BATON ROUGE, LA (WAFB) - If Election Day comes around and nobody goes to the polls, did it really happen? State leaders are expecting a new low in voter turnout this weekend.
After a dismal statewide turnout in October, Secretary of State Tom Schedler says this Saturday will likely be even worse. "There is a point where you hit bottom, and we're probably getting pretty close to it," he said.
Roughly 14 percent of registered voters went to the polls in the primary. Schedler predicts the runoff will draw just 13 percent, or even less. "If we did not have that mayoral election in New Orleans – Wow! We would be here talking single digit turnout!"
Across the state, most voters will only be asked one question when they go to the polls: who should replace John Kennedy? The treasurer's race has drawn very little attention. While it may be easy to write it off as just a special election, Mike Henderson with LSU says this low voter engagement is symptomatic of a bigger, long-term issue.
"Since the early 80s, we've seen a steady decline in our state government elections," he said.
Henderson heads up LSU's public policy research lab. He says it's not just special elections that are drawing lower turnout, but all state races, including even those for the governor's office.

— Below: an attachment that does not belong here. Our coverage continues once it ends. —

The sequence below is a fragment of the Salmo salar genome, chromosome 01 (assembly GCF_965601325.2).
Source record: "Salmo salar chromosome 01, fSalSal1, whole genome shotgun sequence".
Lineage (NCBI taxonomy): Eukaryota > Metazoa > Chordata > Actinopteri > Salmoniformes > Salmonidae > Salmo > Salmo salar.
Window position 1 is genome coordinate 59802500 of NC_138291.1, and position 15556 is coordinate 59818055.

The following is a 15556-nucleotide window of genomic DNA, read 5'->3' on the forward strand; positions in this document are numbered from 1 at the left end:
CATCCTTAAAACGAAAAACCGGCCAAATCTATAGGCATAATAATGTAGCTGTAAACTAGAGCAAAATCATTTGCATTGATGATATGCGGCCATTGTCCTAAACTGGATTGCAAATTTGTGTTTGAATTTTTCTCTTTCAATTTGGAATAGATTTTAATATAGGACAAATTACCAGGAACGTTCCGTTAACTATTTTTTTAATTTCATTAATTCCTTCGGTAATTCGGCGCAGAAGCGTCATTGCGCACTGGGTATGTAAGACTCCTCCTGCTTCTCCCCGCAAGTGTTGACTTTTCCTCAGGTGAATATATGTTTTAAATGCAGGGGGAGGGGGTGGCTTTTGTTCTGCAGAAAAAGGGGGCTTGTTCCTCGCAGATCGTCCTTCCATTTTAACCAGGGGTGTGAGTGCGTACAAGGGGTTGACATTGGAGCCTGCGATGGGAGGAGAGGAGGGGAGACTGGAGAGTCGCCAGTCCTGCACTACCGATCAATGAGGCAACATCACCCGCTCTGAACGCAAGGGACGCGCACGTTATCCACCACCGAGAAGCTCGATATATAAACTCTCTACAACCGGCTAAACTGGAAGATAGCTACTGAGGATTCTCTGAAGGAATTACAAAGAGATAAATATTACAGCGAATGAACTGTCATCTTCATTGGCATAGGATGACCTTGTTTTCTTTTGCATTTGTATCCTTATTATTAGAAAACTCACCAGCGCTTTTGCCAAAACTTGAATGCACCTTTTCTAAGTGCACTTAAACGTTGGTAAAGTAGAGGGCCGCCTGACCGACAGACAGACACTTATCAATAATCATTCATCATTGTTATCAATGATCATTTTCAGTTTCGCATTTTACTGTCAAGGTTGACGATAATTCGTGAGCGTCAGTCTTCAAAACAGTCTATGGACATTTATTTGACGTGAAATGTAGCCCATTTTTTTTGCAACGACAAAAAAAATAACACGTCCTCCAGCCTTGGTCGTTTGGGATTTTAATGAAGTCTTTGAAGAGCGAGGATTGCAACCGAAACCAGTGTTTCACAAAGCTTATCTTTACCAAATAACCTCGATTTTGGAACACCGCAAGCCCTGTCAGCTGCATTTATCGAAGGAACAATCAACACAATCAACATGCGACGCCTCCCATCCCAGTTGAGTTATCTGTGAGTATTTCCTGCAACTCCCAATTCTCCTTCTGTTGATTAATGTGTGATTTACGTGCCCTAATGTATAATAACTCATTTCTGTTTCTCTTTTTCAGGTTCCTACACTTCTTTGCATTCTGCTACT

His data shows in 1983, more than 53 percent of the population eligible to vote actually cast a ballot in the gubernatorial race. By 2015, that dipped to 33.1 percent. Nearly half of eligible voters voted for the treasurer's office in 1987. By 2015, just 29 percent voted.
But Henderson says over the past few decades, not all races fit this trend. Presidential elections have historically drawn more than 50 percent of voters. "Our turnout in presidential elections in Louisiana is still very robust, still is very high given our demographics compared to the rest of the country," he said.
So why are people checking out for state races? There's no definitive reason, but Schedler has at least one guess. "Folks are frustrated that, in their perception, the legislature is not making the decisions it has to make, a la Washington, D.C.," he said.
And if that's a key cause, do not expect it to be easy to reverse this downward trend.
Polls are open from 7 a.m. to 8 p.m. Saturday, November 18. After you vote Saturday, join us on 9News at 10. Kevin Frey and Lauren Westbrook will have you covered as the votes are tallied.